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64 NUTRIENT REQUIREMENTS OF HORSES Plasma concentrations of branched-chain amino acids quirements of amino acids for mature exercising horses are (BCAA; valine, leucine, and isoleucine) increase during exer- not well defined and require further research. cise (Miller-Graber et al., 1990; Pösö et al., 1991; Assenza et Using means from studies (N = 3) that reported diet and in- al., 2004). These amino acids are oxidized for energy during take, lysine intake was calculated. Broken-line analysis of the exercise in the muscle. Trottier et al. (2002) reported de- means for lysine intake and nitrogen retention in exercising creases in plasma BCAA following exercise and during re- horses resulted in a recommendation of 0.068 g lysine/kg covery. Reports on muscle BCAA are contradictory: Trottier BW/d for the exercising horse. This would result in a recom- et al. (2002) reported no change in muscle BCAA after exer- mended lysine intake of 34 g/d for the 500-kg horse. The cise, whereas Essén-Gustavsson and Jensen-Waern (2002) re- horses in these studies participated in moderate to heavy ex- ported an increase in BCAA following exercise. There have ercise. Therefore, the requirement for lysine for the exercising been a few studies trying to demonstrate a benefit (such as de- horse in moderate to heavy exercise can be calculated from creased lactate) with BCAA supplementation for exercise, but the equation: BW × 0.068 g/kg BW/d. With a CP requirement results have been inconclusive or flawed in their design of 768 g CP/d for the 500-kg horse in moderate exercise, the (Glade, 1991; Casini et al., 2000). lysine requirement of 34 g/d represents 4.3 percent of the CP Several studies at the University of Illinois determined that requirement. Thus the lysine requirement for exercising there was no detrimental effect of high protein intakes (18.5 horses can be calculated by multiplying the CP requirement percent CP, > 1,700 g CP/d, 3.3 g CP/kg BW/d) on exercise by 4.3 percent. In order for lysine to be 4.3 percent of the CP performance, but did speculate that high protein intakes may in a ration, good-quality sources of protein must be used. If reduce glycogen (and thus available fuel for exercise) and ex- poor-quality sources of protein are incorporated in the horse’s ceed the capacity of the urea cycle (Miller and Lawrence, ration, lysine needs may not be met and CP requirements may 1988; Miller-Graber et al., 1991). Graham-Thiers et al. (1999, need to be increased compared to those recommended in this 2001) reported improved acid-base balance (higher blood pH discussion. and bicarbonate) during repeated sprints for horses fed lower Protein requirements for exercising horses can be calcu- CP (725 g/d, 1.45 g CP/kg BW/d) fortified with amino acids lated by the following equation: (lysine and threonine) compared to higher protein intakes (> 1,400 g CP/d, 2.8 g CP/kg BW/d). Combining this infor- BW × MG plus ((BW × SL × 7.8 g/kg)/0.50)/0.79, mation with the fact that excess amino acids increase urea for- plus the maintenance requirement for protein mation and water loss through urination (Meyer, 1987) may suggest that careful attention to dietary protein intake for ex- where MG = muscle gain and SL = sweat loss. Muscle gain ercising horses is needed. The concept of lowering the overall is estimated to be 0.089 g CP/kg BW for light exercise, 0.177 CP concentration with fortification (adding limiting amino g CP/kg BW for moderate exercise, 0.266 g CP/kg BW for acids) has been demonstrated to be successful with growing heavy exercise, and 0.354 g CP/kg BW for very heavy exer- horses (Graham et al., 1994; Stanier et al., 2001) and with ex- cise. Sweat loss is estimated to be 0.25, 0.50, 1, and 2 percent ercising horses (Graham-Thiers et al., 1999, 2001). of BW for light, moderate, heavy, and very heavy exercise re- Concentrations of certain plasma amino acids were re- spectively. Lysine needs can be calculated by multiplying the ported by McKeever et al. (1986) to decrease with horses in a CP requirement by 4.3 percent. conditioning program, suggesting that amino acid intake was inadequate for the demands from the body. These horses were IDEAL PROTEIN fed > 1,500 g CP/d (alfalfa hay and milo). The amino acid profile and the digestibility of the diet apparently influenced Protein quality has been mentioned in this discussion the available amino acids (which seemed to be inadequate), several times and should be of concern with the horse’s sen- despite presumably more than adequate amounts of CP (Mc- sitivity to amino acid profiles in the diet. The concept of Keever et al., 1986). In a study utilizing young and aged ex- ideal protein is used in feeding swine and poultry. Ideal pro- ercising horses (Graham-Thiers et al., 2005), dietary protein tein is based on formulating a diet with amino acids, not just amounts were fed either to provide current recommendations in the correct amounts, but also in the proper ratios to one of dietary CP or supplementary lysine and threonine at an another. Ideal protein is defined as a protein that includes the amount recommended for growth in an effort to evaluate the minimum quantity of each essential amino acid compatible horse’s ability to build and maintain muscle mass. The study with maximum utilization of the protein as a whole. The es- reported lower plasma urea nitrogen and 3MH concentra- timation of ideal protein in swine is based on results from tions, as well as greater plasma creatinine and subjective mus- experiments involving the removal of a single amino acid at cle mass scores for horses fed the amino acid fortified diets. a time from a casein diet and measuring nitrogen balance. The lysine intake of the control group was above the current The assumption is that the removal of the most limiting recommendation for lysine for exercising horses (Graham- amino acid results in the greatest reduction in nitrogen bal- Thiers et al., 2005). This study suggests that the balance of ance. There is also the assumption that ideal protein would amino acids was improved with supplementation and the re- closely resemble the amino acid profile of the likely end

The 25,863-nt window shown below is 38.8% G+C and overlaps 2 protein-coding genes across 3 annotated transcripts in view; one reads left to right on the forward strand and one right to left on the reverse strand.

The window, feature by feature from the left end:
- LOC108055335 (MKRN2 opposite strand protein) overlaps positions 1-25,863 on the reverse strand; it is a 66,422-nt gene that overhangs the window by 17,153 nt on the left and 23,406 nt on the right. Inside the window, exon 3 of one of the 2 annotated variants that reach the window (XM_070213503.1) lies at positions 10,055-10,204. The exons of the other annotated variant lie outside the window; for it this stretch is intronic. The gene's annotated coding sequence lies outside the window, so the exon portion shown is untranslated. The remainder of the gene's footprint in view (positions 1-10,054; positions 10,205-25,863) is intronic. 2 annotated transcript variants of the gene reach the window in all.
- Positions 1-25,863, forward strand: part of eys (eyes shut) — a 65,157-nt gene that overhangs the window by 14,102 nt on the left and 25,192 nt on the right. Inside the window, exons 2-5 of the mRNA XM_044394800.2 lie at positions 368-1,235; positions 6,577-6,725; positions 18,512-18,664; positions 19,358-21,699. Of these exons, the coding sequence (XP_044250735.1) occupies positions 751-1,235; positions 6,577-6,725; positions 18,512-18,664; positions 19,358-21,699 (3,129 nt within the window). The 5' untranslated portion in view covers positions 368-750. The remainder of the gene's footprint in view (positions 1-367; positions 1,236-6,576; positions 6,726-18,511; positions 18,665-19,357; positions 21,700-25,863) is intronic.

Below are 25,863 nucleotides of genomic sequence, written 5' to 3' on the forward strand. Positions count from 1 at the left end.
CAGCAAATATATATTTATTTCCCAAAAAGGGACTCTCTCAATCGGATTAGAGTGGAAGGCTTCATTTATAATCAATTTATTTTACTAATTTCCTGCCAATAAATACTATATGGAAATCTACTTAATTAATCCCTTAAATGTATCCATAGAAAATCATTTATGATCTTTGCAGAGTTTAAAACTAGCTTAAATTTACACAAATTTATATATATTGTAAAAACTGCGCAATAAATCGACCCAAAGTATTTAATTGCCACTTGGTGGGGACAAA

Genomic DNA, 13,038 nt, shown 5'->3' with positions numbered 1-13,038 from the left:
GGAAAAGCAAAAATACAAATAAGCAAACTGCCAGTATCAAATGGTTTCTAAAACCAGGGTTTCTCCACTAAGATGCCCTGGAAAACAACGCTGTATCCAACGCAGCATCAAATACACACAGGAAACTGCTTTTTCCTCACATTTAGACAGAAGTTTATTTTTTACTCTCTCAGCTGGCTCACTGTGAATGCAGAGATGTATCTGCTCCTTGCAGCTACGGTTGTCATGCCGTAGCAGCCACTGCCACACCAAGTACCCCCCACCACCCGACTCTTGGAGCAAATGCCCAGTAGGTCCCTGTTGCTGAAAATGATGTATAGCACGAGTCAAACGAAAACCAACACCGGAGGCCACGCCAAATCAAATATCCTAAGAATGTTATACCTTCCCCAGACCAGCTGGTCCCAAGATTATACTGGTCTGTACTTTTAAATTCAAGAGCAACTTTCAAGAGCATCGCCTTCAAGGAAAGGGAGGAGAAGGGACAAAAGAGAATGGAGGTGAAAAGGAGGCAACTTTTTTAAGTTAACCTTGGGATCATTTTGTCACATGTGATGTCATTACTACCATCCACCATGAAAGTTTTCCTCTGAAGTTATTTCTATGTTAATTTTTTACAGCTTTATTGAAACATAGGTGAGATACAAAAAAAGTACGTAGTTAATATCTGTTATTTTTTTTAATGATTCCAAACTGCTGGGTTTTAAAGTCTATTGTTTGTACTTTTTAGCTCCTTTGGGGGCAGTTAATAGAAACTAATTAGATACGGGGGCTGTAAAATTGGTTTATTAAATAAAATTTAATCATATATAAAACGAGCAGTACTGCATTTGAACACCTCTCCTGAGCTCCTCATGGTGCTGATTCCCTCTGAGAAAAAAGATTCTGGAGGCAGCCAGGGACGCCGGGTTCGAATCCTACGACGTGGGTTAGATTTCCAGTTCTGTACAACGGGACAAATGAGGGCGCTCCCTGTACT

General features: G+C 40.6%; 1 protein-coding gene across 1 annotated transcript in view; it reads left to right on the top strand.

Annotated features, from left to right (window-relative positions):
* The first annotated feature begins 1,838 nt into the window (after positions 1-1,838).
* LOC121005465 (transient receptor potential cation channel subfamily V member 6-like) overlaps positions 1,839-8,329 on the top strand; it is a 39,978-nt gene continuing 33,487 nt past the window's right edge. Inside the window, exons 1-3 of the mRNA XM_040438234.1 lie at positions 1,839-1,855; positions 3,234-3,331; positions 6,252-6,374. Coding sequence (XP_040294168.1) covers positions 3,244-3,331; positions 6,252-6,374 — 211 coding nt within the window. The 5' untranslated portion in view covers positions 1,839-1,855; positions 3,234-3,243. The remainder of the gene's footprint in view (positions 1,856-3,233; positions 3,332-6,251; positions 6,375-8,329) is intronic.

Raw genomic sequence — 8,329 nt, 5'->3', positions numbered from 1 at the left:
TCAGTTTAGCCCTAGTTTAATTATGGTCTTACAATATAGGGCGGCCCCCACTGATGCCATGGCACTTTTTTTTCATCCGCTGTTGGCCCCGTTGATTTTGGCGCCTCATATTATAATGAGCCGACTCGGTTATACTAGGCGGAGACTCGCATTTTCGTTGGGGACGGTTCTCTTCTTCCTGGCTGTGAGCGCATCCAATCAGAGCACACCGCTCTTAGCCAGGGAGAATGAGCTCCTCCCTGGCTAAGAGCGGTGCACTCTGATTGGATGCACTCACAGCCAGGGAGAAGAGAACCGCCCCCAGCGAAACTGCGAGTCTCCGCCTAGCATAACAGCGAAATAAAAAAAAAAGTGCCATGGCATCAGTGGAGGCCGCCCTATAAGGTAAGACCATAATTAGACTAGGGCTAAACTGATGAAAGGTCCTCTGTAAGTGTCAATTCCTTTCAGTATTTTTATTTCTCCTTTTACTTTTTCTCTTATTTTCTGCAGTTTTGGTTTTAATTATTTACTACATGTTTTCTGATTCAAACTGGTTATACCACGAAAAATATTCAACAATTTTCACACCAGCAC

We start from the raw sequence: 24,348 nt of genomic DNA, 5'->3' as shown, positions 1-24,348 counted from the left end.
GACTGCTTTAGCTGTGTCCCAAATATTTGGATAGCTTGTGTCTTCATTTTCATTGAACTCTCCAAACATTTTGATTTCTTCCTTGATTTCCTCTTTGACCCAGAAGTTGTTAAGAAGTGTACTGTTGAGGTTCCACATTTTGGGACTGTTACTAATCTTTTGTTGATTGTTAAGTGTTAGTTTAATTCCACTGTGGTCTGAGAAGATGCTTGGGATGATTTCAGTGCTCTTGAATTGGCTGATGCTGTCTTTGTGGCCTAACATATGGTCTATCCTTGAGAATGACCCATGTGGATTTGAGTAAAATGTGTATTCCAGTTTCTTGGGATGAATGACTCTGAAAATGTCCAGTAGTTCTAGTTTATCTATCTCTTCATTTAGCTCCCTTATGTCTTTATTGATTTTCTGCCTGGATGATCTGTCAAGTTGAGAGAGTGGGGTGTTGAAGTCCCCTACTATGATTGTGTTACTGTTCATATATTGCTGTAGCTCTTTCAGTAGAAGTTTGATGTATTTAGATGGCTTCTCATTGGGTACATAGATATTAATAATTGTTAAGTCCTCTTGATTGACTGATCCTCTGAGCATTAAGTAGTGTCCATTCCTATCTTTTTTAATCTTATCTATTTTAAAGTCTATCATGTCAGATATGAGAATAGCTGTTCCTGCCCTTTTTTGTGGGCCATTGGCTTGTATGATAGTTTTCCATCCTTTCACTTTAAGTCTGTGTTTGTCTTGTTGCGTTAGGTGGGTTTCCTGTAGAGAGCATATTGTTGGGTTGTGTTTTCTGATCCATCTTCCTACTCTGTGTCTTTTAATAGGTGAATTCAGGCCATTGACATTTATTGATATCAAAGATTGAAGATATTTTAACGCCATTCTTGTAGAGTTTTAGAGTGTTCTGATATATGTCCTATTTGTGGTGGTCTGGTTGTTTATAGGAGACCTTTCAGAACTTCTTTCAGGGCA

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PROTEINS AND AMINO ACIDS 65 product of amino acid use in the body—largely muscle tis- and decreases in milk production in lactating mares. In ex- sue. The ratios for ideal protein for growth in swine are in ercising horses, a lack of protein will result in a loss of mus- close agreement with the ratios of amino acids in swine cle as would also be seen in sedentary adult horses. Other in- muscle tissue. Ideal protein ratios are normally established dicators of protein deficiency include reduced feed intake, by comparing all other essential amino acids to lysine. In poor hair growth, and reduced hoof growth (NRC, 1989). this approach, lysine is assigned a value of 100. Specific studies in horses have not been done to evaluate PROTEIN EXCESS ideal protein by removal of amino acids from the diet; how- ever, ideal protein for horses may be able to be estimated Not much evidence exists concerning the effect of excess from the ratios of amino acids in muscle of the horse. With protein consumption. Meyer (1987) pointed out that excess that in mind, the ratios of amino acids in muscle of the horse protein is degraded and results in an increase in urea, which are: lysine, 100; methionine, 27; threonine, 61; isoleucine, will be excreted in the urine. This will increase water loss 55; leucine, 107; histidine, 58; phenylalanine, 60; valine, 62; from the body and may increase the water need of the horse. and arginine, 76; with no information available for trypto- One study reported a growth reduction when protein was fed phan (Bryden, 1991). With this information and the as- at 5.45 g CP/kg BW/d (Yoakam et al., 1978). More recently, sumption that ideal protein in the diet should reflect muscle higher protein intakes in exercising horses resulted in lower tissue amino acid profiles, the formulation of the diet can at- blood pH at rest and during sprinting exercise. Therefore, tempt to achieve these ratios. Also, since the ratios are based protein in excess may interfere with acid-base balance dur- on lysine and the lysine requirement has been determined ing exercise (Graham-Thiers et al., 1999, 2001). An increase for the growing horse, estimates of the requirements for the in calcium loss with high protein intakes has been reported other amino acids can be made. in other species. Glade et al. (1985) reported an increased It would also seem logical that the amino acid profile and calcium and phosphorus loss when weanling horses were corresponding ratios to lysine found in milk would corre- fed > 1,000 g CP/d. Other studies have not supported these spond reasonably well to the dietary amino acid needs of conclusions. The effect of high protein intakes on calcium growth in the foal. Several studies have evaluated amino balance needs further investigation. This, along with other acid composition of a mare’s milk. The ratios of the amino reasons to avoid excess protein, should be considered. Un- acids in milk relative to lysine (set to 100) are as follows: like many other species, longevity is a concern for horses arginine, 70 to 82; histidine, 29 to 37; isoleucine, 53 to 79; and skeletal development in the young horse (which is af- leucine, 127 to 147 methionine, 29 to 35; phenylalanine, 53 fected by calcium balance) is crucial to its usefulness. to 59; threonine, 53 to 68; and valine, 64 to 97. These ratios Concern for the environment has grown in recent years are in close agreement with the ratios in muscle with the ex- and led to regulations regarding waste management in cat- ceptions of histidine, leucine, and valine (Davis et al., 1994; tle and swine. One of the concerns is nitrogen excretion Doreau et al., 1990; Wickens et al., 2002; Stamper et al., from the animal due to excess protein in the diet. Lawrence 2005). Stamper et al. (2005) used these ratios to evaluate et al. (2003) reviewed studies reporting nitrogen excretion foal milk replacer and reported arginine, isoleucine, and in sedentary and exercising horses. Regression analysis leucine lower in relation to lysine than in mare’s milk. This determined, on average, horses excreted (via manure and information may help to improve formulation of milk re- urine) 89 g N/d at rest and 99 g N/d if the horses were placers in the future. exercising. Synthetic amino acids such as lysine and threonine have been utilized in rations of growing horses (Ott et al., 1979; SUMMARY—FEEDING PROTEIN Graham et al., 1994; Stanier et al., 2001) and exercising horses (Graham-Thiers et al., 2001, 2003, 2005) as a means Total tract and prececal digestibility vary with protein to improve protein quality in the ration. It should be noted source and protein concentration in the diet. It is important that the addition of synthetic amino acids to rations alters to consider the amino acid profile and prececal digestibility the balance of amino acids. The balance created by supple- of feedstuffs in addition to total crude protein, especially mentation may or may not lend itself to the concept of ideal in rations fed to growing horses and those in high states of protein. production. Several factors can affect amino acid digestion in horses. As summarized by Gibbs and Potter (2002), these include PROTEIN DEFICIENCY site of digestion, feedstuff variation, biological value of pro- Reduced intake of protein results in decreased growth in tein, protein intake, amount consumed, and transit time horses despite adequate energy; however, energy is normally through the digestive tract. In addition to emphasizing the the first limiter for growth (Ott and Asquith, 1986; Stanier et need to evaluate amino acid content and availability in al., 2001). As discussed earlier, a protein deficiency results growing horse rations, Gibbs and Potter (2002), using re- in weight loss in adult horses, fetal loss in pregnant mares, sults from several trials, provided supportive evidence of the

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66 NUTRIENT REQUIREMENTS OF HORSES need to supply amino acids in smaller, more frequent meals Doreau, M., S. Boulot, W. Martin-Rosset, and J. Robelin. 1986. Relation- per day as compared to twice-daily feedings of rapidly ship between nutrient intake, growth and body composition of the nurs- ing foal. Reprod. Nutr. Dev. 26:683–690. growing horses. Doreau, M., S. Boulot, J. P. Barlet, and P. Patureau-Mirand. 1990. Yield and Rations should be evaluated for amino acid content and composition of milk from lactating mares: effect of lactation stage and availability, especially for those fed to growing horses and individual differences. J. Dairy Res. 57:449–454. those in states of production. If using low-quality protein Doreau, M., S. Boulot, D. Bauchart, J. P. Barlet, and W. Martin-Rosset. roughages, growing horses and lactating mare diets should 1992. Voluntary intake, milk production and plasma metabolites in nursing mares fed two different diets. J. Nutr. 122:992–999. be formulated so that 60 percent or more of the total protein Dubose, E. 1983. Utilization of urea and lysine diets for growth by young is supplied by a high-quality protein supplement. Splitting equines. P. 107 in Proc. 8th Equine Nutr. Physiol. Soc. Symp., Lexing- high-protein rations meal fed to growing horses into three or ton, KY. more feedings per day may enhance amino acid absorption Essén-Gustavsson, B., and M. Jensen-Waern. 2002. Effect of an endurance in the small intestine, although more research is necessary to race on muscle amino acids, pro- and macroglycogen and triglycerides. Equine Vet. J. Suppl. 34:209–213. more accurately define influences of diet, individual horses, Farley, E. B., G. D. Potter, P. G. Gibbs, J. Schumacher, and M. Murray- and feeding schedules. Gerzik. 1995. Digestion of soybean meal protein in the equine small and large intestine at varying levels of intake. J. Equine Vet. Sci. 15:391–397. REFERENCES Fowden, A. L., P. M. 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